What you need to know about the demerit system for road users
The new demerit system for South African road users is now law. President Cyril Ramaphosa signed the Administrative Adjudication of Road Traffic Offences (Aarto) bill on August 13.
Here is what you need to know:
How it will work
The Aarto law was passed by the National Assembly in March. It is a demerit system for drivers who lose points for traffic offences, which may result in the loss of a driving licence.
It is not clear when the law will come into effect, but some of the biggest changes include:
- Each driver will start with zero points (irrespective of the number of classes of vehicle licences held).
- Depending on the severity of the offence, one to six points are allocated for offences. If a driver collects more than 12 points, it will result in the suspension (disqualification) of the driving licence. Three suspensions will result in its cancellation.
- Failing to pay traffic fines can lead to a block on obtaining a driver's licence and an administrative fee, in addition to other penalties.
- The driver may apply for the return of the licence on expiry of the suspension (disqualification) period.
- Demerit points will be reduced (for all persons/operators) at a flat rate of one point every three months (or as otherwise prescribed), except when it is evident that the process has been deliberately delayed to obtain a reduction in points.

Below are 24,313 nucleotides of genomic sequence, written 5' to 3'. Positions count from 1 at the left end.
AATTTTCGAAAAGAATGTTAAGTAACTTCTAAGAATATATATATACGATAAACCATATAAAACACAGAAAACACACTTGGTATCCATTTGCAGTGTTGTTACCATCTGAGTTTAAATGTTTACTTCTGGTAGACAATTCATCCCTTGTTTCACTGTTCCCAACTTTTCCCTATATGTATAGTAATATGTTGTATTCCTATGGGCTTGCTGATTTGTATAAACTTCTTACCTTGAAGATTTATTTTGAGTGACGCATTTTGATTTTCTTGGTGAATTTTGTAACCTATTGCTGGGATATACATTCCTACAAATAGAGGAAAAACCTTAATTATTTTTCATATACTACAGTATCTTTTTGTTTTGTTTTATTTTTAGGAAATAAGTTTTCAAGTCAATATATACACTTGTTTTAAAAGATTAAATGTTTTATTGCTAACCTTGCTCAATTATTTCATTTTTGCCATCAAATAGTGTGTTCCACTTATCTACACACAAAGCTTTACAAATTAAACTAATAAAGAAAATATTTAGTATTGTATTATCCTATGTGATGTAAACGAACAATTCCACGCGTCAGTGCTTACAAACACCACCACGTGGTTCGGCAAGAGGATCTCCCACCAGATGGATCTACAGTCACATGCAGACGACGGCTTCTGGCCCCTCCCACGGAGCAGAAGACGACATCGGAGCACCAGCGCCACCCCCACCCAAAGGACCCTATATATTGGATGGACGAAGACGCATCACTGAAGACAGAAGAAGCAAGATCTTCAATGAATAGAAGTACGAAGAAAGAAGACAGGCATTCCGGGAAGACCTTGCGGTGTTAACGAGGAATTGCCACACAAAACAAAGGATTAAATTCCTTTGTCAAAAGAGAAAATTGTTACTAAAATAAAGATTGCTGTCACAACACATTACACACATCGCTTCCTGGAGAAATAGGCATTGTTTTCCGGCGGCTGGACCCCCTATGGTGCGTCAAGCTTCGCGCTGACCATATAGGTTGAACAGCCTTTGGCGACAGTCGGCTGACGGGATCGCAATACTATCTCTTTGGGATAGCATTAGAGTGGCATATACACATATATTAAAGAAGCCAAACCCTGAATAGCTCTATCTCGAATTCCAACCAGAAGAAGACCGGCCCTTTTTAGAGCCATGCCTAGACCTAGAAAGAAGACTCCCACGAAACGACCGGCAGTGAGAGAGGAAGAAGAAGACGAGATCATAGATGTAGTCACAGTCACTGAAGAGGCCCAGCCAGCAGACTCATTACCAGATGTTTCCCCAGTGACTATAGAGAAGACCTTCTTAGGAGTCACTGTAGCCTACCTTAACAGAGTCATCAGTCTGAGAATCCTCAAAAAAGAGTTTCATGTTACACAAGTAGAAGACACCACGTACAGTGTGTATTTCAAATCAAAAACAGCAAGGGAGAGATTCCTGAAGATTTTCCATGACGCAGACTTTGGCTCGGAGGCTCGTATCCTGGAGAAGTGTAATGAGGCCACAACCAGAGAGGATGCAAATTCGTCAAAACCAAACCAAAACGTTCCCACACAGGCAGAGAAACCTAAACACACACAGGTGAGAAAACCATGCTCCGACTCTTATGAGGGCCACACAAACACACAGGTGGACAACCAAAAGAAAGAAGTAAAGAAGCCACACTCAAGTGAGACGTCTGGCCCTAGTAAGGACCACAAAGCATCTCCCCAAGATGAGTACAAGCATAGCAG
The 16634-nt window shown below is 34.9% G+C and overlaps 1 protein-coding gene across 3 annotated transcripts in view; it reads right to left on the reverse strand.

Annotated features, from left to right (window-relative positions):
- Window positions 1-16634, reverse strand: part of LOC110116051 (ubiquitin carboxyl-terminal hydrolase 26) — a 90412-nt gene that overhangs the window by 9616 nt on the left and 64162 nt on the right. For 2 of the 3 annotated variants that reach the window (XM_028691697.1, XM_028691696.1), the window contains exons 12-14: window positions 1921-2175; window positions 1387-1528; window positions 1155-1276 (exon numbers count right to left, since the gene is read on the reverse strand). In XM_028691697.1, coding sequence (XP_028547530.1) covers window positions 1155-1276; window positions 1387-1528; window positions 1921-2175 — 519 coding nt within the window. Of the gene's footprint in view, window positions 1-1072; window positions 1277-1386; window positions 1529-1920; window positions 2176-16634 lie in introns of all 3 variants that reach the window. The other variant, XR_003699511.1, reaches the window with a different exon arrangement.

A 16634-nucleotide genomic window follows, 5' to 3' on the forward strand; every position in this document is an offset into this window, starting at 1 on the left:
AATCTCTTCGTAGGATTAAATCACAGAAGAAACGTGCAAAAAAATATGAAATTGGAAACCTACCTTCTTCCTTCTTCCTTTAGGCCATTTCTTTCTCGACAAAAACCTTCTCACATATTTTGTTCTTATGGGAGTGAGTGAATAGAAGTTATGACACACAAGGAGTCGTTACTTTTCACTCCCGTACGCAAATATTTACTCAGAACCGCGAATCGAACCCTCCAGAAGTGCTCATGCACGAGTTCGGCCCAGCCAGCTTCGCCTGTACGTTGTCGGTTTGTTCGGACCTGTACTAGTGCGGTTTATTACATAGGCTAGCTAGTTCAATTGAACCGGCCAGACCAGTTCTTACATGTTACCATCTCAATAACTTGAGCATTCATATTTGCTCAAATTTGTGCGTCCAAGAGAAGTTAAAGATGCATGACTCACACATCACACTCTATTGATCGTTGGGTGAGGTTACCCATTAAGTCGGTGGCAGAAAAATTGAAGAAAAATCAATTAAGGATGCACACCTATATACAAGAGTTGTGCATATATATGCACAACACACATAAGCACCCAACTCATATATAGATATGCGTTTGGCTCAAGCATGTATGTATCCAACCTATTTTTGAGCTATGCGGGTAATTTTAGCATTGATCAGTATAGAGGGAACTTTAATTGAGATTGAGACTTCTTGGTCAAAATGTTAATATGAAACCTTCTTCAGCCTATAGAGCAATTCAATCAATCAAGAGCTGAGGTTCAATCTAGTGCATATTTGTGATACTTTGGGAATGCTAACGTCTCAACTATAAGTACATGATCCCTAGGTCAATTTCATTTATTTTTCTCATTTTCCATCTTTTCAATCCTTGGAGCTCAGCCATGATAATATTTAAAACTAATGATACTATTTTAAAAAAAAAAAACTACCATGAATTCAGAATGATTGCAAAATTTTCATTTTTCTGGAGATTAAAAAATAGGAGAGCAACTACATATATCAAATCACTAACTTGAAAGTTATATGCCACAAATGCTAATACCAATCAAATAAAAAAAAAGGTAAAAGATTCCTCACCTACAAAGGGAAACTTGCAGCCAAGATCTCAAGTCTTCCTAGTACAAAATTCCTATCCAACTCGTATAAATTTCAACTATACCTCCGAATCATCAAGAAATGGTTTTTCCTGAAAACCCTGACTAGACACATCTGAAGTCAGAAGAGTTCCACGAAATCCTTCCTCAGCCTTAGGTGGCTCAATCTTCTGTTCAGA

- Where documents previously had to be delivered by registered mail through the Post Office, authorities will now also be able to serve documents electronically and send reminders via WhatsApp and SMS.
- The establishment of an appeals tribunal, which will preside over issues raised under the bill.
'The system will help reduce road carnage'
Minister of transport Fikile Mbalula said he was optimistic the demerit system would help to reduce road carnage.
Addressing the media, he said the government was determined to win the battle against disobedient motorists and persistent road fatalities.
“They must know when they see a police officer that the laws must be respected. Not even an attempt must be made to think that you can bribe an officer,” said Mbalula.
Assessing law enforcement in Johannesburg and Tshwane, where Aarto is being implemented, he said the system was not just about punishment but intended “to ensure compliance and change of road users’ behaviour.
“We look forward to working with officials at all spheres of government as we put in place the necessary regulations for the rollout.
“We’ve won an important battle, but the war against road fatalities is not yet over, as we look at many victories ahead of ensuring safer roads.”